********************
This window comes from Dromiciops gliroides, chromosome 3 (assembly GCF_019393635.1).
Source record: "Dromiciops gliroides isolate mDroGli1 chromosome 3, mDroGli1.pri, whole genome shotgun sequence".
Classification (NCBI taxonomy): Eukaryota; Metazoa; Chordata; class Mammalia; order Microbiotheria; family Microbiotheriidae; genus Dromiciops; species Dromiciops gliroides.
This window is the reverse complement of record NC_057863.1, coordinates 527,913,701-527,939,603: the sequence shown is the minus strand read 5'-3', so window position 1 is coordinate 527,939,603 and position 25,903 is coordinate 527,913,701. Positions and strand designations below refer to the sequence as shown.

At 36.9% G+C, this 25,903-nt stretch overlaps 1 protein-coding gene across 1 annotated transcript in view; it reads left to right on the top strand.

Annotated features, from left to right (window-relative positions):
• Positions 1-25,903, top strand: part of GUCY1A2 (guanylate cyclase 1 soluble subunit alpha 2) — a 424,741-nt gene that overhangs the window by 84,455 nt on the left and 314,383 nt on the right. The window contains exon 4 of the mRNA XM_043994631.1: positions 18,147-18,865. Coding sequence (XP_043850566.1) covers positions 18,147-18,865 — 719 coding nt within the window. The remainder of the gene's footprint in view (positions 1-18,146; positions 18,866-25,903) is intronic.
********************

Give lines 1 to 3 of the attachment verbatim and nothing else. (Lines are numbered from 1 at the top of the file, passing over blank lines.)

This window comes from Dromiciops gliroides, chromosome 3 (assembly GCF_019393635.1).
Source record: "Dromiciops gliroides isolate mDroGli1 chromosome 3, mDroGli1.pri, whole genome shotgun sequence".
Classification (NCBI taxonomy): Eukaryota; Metazoa; Chordata; class Mammalia; order Microbiotheria; family Microbiotheriidae; genus Dromiciops; species Dromiciops gliroides.